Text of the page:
I didn’t have a chance to read that book, but the authors of the FSA book did not explain the subject clearly, nor did the authors of the related Wikipedia pages: Software package metrics and Efferent coupling, which almost contradict each other.
In the FSA book the authors say that
- Afferent is the number of incoming connections to a code artifact
- Efferent is the number of outgoing connections to other code artifacts
The Wikipedia pages are much better at this, because dependency makes a lot more sense than connection. In the first page, the Wikipedia authors say that
- Afferent is the number of elements in other modules that depend on a module
- Efferent is the number of elements in other modules that a module depends on
However, in the second page they also say that
- Efferent is the number of elements in a module that depend on other modules
which is quite different a number from the previous definition, and possibly wrong.
Abstractness, Instability, and Distance from the Main Sequence
In this section, the authors start with a wrong definition of abstractness
- Abstractness = [Count of Abstract Elements] / [Count of Concrete Elements]
but, in the following section, they say
Note that both abstractness and instability are ratios, meaning that their result will always fall between 0 and 1.
which is right but contradicts their own definition.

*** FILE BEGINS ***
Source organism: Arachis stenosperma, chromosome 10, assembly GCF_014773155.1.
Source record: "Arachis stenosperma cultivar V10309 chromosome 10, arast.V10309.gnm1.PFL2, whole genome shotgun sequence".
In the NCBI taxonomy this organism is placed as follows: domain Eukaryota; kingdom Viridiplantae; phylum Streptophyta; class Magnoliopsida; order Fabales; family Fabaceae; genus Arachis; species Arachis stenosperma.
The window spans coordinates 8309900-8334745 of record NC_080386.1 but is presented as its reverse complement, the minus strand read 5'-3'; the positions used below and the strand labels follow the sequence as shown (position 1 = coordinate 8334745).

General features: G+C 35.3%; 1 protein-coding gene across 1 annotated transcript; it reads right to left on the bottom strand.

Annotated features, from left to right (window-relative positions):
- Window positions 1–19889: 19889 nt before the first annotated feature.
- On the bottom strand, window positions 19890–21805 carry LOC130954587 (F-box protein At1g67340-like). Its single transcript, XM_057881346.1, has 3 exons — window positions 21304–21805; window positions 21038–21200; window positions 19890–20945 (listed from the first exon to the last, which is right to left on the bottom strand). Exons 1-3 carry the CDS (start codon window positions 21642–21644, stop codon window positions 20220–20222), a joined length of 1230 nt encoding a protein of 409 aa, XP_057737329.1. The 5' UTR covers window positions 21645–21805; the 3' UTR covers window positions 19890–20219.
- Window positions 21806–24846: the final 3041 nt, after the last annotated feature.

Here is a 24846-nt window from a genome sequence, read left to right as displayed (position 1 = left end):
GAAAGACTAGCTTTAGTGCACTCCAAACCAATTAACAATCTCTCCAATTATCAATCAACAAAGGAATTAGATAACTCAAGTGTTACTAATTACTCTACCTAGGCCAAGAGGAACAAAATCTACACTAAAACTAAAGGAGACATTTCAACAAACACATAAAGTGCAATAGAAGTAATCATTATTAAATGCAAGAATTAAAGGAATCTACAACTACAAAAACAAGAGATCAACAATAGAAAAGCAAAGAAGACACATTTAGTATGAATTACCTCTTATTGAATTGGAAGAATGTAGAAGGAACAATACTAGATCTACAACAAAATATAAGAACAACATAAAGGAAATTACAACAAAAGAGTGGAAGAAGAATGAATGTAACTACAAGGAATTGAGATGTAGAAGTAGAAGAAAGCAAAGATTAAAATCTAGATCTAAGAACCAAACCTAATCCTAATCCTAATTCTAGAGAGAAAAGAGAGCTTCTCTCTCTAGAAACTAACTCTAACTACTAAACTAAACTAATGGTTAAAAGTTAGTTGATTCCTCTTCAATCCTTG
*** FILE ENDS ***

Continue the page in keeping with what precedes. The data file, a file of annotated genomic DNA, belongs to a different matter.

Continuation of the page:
In fact, the right definitions of abstractness is
- Abstractness = [Count of Abstract Elements] / [Count of All Elements]
Distance from the Main Sequence
In this section, the authors don’t give any reference to support the admittedly arbitrary statement that modules for which Abstractness == Stability are balanced and healthy, nor they say why these two would be competing concerns.
What I missed
This chapter on modularity is all but foundational.
The subject is presented along the historical point of view, which instead should have been collected into a separate section, appropriately called “If you ever wondered how this all came about”, which one could decide to skip.
Throughout the chapter there is a great deal of confusion on terms, again for historical reasons. For example, to the same end, the authors use functions, classes, packages, modules, components.
The principle of high quality modular architectures that is summarized by the sentence “strong cohesion, loose coupling” is never mentioned, not once. However it permeates almost every paragraph.
Types of cohesion, coupling, and connascence are enumerated and defined separately, again following existing literature. Really with no other reason than that, because they are basically the same concepts.
Content / Pathological
Meaning / Convention
How refreshing would have been to see only one enumeration, with no duplicates, with all the types defined in a generic but usable fashion.
All the formulas for assigning some meaningful numerical value to a system of modules occupy a big portion of the chapter. However, the authors don’t justify any, and state that they fail their purpose to mean anything. So why, why on Earth are they central to the chapter instead of being collected in an appendix at most?
Quite disappointing that a book about architecture doesn’t show much of it in the organization of the subject, at least in this initial chapter on modularity.
Crossing fingers for the rest of the book.